The Secretary of State has an online certificate of incorporation form for nonprofit corporations on its website which you can complete and file electronically. The filing fee is $25.
The Secretary of State also has a fillable pdf form you can complete and mail. However, this form should not be used because it does not contain space for all the clauses required by the IRS.
The certificate form available from the state has the minimal information necessary to create a nonprofit in Oklahoma. It does not include language required by the IRS to obtain 501(c)(3) tax-exempt status. To receive 501(c)(3) tax-exempt status from the IRS, your corporation must have certain specific language in its certificate, including:
You'll need to add these clauses to your articles yourself. You can add these clauses as an attachment to your online certificate form. You can find sample language for these clauses approved by the IRS in the Instructions for IRS Form 1023-EZ, (see Part II).
For more information on IRS requirements for tax exemption, including sample language, consult How to Form a Nonprofit Corporation, by Anthony Mancuso (Nolo).
Before you file your articles of organization, you’ll need to have bylaws that comply with Oklahoma law. Your bylaws contain the rules and procedures your corporation will follow for holding meetings, electing officers and directors, and taking care of other corporate formalities required in Oklahoma. Your bylaws do not need to be filed with the state -- they are your internal operating manual.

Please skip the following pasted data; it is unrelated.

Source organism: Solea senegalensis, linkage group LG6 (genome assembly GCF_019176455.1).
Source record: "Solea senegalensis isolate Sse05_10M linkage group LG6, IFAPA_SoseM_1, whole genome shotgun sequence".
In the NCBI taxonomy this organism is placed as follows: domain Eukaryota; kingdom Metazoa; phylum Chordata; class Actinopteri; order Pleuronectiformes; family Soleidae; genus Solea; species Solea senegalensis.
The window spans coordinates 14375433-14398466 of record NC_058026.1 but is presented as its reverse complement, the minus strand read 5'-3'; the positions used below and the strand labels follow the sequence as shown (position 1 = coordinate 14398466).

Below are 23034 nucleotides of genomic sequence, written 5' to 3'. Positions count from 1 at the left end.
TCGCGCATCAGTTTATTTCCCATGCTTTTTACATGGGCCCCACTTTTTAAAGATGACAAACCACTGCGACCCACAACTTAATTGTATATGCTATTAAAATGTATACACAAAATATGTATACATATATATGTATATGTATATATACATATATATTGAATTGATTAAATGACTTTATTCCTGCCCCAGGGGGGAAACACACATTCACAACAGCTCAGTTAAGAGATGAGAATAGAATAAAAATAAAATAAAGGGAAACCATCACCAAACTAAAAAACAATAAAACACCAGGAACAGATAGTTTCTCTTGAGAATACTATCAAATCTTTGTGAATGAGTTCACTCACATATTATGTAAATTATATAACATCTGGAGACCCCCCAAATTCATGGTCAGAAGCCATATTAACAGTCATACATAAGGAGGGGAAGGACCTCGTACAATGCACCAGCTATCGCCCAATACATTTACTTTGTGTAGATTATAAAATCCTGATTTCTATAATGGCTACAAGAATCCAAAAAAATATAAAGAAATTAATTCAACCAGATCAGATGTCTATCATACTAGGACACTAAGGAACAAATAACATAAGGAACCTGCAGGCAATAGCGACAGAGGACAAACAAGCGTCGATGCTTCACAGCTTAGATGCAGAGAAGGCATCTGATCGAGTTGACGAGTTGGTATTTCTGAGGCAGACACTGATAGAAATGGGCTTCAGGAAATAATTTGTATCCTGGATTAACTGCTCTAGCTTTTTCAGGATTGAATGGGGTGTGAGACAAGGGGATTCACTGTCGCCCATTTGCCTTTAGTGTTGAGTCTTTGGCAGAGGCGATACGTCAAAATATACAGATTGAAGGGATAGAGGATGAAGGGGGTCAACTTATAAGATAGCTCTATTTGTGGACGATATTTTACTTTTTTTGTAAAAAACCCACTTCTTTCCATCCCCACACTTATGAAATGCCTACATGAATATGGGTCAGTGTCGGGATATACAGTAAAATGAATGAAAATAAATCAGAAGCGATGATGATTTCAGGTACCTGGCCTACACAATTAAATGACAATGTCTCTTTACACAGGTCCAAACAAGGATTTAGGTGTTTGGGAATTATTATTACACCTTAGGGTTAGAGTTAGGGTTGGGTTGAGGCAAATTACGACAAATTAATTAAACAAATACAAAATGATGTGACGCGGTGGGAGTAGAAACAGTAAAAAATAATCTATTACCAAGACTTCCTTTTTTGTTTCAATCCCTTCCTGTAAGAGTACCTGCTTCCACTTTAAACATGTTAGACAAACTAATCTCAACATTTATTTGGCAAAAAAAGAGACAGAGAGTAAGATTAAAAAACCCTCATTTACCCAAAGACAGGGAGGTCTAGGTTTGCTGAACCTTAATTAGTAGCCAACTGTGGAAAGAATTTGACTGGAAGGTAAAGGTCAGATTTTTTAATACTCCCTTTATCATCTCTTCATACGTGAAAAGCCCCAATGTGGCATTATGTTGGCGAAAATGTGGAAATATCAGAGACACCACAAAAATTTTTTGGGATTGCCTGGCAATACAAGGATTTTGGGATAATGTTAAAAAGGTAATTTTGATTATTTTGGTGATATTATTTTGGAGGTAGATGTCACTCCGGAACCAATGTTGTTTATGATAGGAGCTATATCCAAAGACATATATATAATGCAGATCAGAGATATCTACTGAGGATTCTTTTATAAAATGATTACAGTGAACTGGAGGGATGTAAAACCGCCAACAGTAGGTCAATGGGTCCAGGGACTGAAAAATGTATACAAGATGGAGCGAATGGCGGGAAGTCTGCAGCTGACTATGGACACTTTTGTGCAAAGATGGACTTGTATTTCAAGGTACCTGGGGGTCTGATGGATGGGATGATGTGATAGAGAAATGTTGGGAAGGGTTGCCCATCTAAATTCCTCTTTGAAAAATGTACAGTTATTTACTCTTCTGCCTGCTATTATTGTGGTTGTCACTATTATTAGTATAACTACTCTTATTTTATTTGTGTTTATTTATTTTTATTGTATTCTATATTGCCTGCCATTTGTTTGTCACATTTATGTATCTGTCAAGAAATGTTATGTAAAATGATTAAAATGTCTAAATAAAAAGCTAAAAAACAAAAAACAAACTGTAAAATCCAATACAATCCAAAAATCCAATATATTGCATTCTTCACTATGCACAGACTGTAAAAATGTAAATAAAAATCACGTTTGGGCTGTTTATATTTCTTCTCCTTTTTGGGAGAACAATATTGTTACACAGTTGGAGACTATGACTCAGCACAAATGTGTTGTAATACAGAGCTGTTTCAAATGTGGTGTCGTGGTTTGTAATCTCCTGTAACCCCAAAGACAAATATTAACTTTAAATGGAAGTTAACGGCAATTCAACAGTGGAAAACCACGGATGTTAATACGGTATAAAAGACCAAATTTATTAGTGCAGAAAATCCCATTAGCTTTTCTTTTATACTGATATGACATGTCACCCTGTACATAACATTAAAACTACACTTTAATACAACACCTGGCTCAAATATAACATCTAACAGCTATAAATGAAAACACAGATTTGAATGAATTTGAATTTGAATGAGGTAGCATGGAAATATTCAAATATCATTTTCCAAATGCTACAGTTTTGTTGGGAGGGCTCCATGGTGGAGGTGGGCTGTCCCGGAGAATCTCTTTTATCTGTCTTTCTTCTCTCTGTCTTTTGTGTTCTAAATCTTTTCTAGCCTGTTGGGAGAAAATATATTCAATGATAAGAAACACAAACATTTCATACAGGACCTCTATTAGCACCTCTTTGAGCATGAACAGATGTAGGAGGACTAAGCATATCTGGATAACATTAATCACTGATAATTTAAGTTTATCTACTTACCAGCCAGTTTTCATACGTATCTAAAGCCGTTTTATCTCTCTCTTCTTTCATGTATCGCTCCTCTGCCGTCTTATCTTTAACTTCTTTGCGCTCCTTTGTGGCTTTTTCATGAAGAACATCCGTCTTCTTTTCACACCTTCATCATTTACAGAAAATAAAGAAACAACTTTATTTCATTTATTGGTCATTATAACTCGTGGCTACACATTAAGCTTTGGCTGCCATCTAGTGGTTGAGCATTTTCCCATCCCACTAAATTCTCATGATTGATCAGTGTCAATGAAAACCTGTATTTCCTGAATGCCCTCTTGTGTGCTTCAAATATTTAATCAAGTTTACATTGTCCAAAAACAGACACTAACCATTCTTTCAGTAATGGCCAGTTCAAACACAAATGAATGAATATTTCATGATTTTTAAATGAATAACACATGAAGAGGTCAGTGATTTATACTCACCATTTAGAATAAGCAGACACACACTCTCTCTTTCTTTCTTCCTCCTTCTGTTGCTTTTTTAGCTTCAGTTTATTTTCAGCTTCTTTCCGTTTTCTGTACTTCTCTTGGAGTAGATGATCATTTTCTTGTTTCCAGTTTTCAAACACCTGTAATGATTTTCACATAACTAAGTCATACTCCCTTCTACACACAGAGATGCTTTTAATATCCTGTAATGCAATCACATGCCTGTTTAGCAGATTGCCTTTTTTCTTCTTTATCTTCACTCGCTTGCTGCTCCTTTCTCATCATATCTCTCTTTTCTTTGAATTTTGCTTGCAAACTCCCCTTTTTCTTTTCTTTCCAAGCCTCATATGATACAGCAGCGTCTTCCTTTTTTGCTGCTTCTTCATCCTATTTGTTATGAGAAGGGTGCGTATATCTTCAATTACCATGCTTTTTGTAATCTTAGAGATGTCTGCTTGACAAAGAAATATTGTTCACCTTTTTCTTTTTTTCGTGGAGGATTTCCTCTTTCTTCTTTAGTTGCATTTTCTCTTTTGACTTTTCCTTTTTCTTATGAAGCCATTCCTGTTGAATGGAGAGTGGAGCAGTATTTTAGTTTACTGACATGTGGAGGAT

For more information on bylaws, see Nolo's article Nonprofit Formation Documents: Articles of Incorporation, Bylaws, and Organizational Minutes. For help creating your bylaws, see Nolo's book How to Form a Nonprofit Corporation, by Anthony Mancuso (Nolo).
Your first board meeting is usually referred to as the organizational meeting of the board. The board should take such actions as:
After the meeting is completed, minutes of the meeting should be created. Set up a corporate records binder to hold the corporation's articles, bylaws, consent forms, minutes and other important documents. For more information, as well as minutes forms, consent forms, and other resolutions, see Nonprofit Meetings, Minutes & Records, by Anthony Mancuso (Nolo).
Your nonprofit corporation must obtain a federal employer identification number (EIN). You may obtain an EIN by completing an online application on the IRS website. There is no filing fee.